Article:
EmperorTiberius wrote: View Post
I don't see anything wrong with it. A psychologist could be invaluable dealing with aliens and all kinds of other problems, especially if the field has advanced in the 24th century compared to today, which the sheets above suggest.

And there is no need for a science officer when Data seemed to fill the role just fine.
And what would Troi say after Shinzon's 17th salvo? "Sir, I sense hostility."

Besides, the show made it clear that above all else, Picard himself was a skilled diplomat. If he can't get you to put your guns down, nothing will.
Troi was a skilled diplomat herself (especially by the time of Nemesis). I always saw her function as an assistant for Picard's diplomacy. Not to mention, as skillful as Picard was, it certainly couldn't've hurt to have a (part-)human lie detector at his side.
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Old February 28 2009, 05:59 PM   #12
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Re: Was the D an experimental ship?

As much as I enjoyed watching Star Trek: The Next Generation, it like Star Trek: Voyager and Star Trek: Enterprise, failed to realize anything close to the series' full potential. The idea of over 1,000 people from all walks of life, exploring space while living and learning from one another, is a fascinating one. TNG ultimately became TOS with a different cast. In that sense it lived up to its title, if not its premise.
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Old February 28 2009, 10:49 PM   #13
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Re: Was the D an experimental ship?

Cyke101 wrote: View Post
EmperorTiberius wrote: View Post
I don't see anything wrong with it. A psychologist could be invaluable dealing with aliens and all kinds of other problems, especially if the field has advanced in the 24th century compared to today, which the sheets above suggest.

And there is no need for a science officer when Data seemed to fill the role just fine.
And what would Troi say after Shinzon's 17th salvo? "Sir, I sense hostility."

Besides, the show made it clear that above all else, Picard himself was a skilled diplomat. If he can't get you to put your guns down, nothing will.
he needs advisers, and Troi was perfectly fine, especially when dealing with new races. It's not a military ship
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Old February 28 2009, 11:36 PM   #14
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Re: Was the D an experimental ship?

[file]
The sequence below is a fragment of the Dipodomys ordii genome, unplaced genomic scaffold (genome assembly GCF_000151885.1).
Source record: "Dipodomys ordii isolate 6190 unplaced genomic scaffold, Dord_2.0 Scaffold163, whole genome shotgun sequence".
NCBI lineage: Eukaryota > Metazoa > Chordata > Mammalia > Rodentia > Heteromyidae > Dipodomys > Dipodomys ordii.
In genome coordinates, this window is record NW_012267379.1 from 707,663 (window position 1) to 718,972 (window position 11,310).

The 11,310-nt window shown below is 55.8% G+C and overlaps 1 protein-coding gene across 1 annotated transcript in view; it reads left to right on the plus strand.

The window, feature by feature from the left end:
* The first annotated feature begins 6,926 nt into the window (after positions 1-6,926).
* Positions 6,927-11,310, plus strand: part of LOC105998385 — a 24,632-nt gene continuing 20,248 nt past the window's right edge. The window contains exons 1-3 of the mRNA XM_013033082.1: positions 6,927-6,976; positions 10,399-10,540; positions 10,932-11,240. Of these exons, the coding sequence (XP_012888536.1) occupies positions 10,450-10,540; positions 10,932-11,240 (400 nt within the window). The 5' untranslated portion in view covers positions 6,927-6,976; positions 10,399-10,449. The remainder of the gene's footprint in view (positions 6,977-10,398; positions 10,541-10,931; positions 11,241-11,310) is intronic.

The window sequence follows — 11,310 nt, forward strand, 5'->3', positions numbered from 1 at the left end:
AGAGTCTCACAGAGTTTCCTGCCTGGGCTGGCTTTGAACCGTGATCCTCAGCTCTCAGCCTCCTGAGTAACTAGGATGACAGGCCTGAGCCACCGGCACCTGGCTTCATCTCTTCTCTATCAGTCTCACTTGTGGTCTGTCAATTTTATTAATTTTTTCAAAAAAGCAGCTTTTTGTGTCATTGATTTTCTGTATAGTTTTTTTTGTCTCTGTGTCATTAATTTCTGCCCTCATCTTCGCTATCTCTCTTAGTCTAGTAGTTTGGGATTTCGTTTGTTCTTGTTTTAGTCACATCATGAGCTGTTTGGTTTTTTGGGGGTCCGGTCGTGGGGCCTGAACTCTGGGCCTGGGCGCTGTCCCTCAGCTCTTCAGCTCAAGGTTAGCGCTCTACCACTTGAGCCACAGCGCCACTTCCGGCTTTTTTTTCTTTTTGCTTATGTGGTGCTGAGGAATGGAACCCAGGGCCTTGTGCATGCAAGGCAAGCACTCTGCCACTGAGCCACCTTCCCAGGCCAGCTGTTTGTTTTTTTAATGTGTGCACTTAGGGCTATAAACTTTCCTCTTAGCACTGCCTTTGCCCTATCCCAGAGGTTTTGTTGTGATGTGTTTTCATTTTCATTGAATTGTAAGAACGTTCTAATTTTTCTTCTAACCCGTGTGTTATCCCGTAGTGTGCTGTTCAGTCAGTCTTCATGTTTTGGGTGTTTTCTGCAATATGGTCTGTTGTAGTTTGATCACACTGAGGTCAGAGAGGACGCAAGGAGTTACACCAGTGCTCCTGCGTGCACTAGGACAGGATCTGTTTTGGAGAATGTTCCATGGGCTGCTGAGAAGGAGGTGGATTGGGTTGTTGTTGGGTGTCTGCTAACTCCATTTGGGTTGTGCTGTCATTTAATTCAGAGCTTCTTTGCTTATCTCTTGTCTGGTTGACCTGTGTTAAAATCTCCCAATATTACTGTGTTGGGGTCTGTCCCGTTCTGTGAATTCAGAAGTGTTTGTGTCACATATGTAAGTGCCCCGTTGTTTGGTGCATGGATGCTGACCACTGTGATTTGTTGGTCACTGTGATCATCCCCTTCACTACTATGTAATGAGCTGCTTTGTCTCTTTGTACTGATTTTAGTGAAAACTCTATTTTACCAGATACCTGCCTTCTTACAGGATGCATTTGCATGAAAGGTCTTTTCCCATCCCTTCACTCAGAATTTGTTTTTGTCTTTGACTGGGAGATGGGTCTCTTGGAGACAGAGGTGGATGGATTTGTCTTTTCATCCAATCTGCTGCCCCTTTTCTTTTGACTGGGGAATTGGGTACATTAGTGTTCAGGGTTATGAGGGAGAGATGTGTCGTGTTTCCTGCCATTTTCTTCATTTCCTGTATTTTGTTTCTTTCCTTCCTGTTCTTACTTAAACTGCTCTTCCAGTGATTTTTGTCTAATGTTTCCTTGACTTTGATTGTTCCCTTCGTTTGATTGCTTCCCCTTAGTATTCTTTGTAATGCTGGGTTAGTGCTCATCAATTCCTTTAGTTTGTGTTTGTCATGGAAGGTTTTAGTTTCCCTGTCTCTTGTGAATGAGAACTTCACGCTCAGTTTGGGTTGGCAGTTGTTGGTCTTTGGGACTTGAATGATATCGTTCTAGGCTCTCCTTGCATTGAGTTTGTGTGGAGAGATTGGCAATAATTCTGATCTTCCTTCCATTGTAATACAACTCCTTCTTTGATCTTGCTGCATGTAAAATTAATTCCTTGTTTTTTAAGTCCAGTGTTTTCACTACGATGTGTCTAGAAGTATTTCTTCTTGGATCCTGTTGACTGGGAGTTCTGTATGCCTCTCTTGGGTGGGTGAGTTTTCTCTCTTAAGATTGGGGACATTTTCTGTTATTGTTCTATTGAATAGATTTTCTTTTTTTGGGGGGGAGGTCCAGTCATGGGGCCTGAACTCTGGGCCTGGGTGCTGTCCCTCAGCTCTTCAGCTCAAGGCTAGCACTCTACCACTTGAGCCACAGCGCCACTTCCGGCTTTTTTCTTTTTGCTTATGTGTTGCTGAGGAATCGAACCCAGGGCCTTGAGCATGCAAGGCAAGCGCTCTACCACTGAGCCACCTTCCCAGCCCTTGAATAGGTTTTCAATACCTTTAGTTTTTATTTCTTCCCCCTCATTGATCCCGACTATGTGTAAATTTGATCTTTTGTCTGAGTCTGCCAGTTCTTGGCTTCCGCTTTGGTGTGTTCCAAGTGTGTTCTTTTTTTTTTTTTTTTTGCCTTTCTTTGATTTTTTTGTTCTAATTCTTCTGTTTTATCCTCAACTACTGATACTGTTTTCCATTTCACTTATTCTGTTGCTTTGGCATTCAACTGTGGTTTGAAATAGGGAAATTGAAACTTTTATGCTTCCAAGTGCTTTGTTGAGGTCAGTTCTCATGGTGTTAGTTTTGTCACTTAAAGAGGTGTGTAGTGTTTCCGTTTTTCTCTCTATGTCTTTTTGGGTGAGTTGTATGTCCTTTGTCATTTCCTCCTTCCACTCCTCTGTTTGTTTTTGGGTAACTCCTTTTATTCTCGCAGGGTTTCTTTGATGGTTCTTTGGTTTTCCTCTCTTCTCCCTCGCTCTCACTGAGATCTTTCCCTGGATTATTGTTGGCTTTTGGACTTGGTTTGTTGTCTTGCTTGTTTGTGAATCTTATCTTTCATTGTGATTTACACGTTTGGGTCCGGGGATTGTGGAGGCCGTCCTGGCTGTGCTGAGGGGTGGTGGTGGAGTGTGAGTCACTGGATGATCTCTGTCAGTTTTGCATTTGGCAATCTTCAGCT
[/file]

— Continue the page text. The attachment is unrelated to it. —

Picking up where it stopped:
I think the D may have been a technological experiment in the sense that it was the third or fourth ship of its class launched, and this class was in and of itself something of a revolution in Starfleet's way of operations and design.

I also think that the idea of dedicated, long-range 'explorer' type starships was also something of a Starfleet experiment, although clearly the D was not the only or best example of this considering how often they tended to stay within the Federation sphere. (I am of the opinion that the Ambassador was an early halfway attempt at creating such a type of vessel, or at least pioneering the technological advances that would be necessary for a ship of this size, range, and type.)

The other aspects cited as experimental - families aboard, a counselor on the bridge and so on are more reflections of the changes that had occurred in Starfleet subsequent to the TOS/TOS film period. As has been noted, these notions were in the real world a part of the premise of the series and the idea that the D would be 'out there' a lot more than it would be home.

Clearly, though, these are not the only ships that have families aboard. Sisko had his civilian wife and son aboard the Saratoga, and the Saratoga didnt feature saucer separation abilities for getting families away in a crisis, so either Starfleet was irresponsible for allowing civilians to be put in harm's way or these people knew what they were getting into. Surely the 'saucer seperation' of the D wasn't so much a 'save the civilians' feature as a mission advantage for a ship that was originally intended to be isolated in unknown space for long periods. I can't help but think that the 'civilian areas' seen on the ship were really just expansion of the basic crew rest and recreation facilities that have been present on the ship from the beginning. The idea of some facilities being off-limits to the civilians aboard, of course, would be new.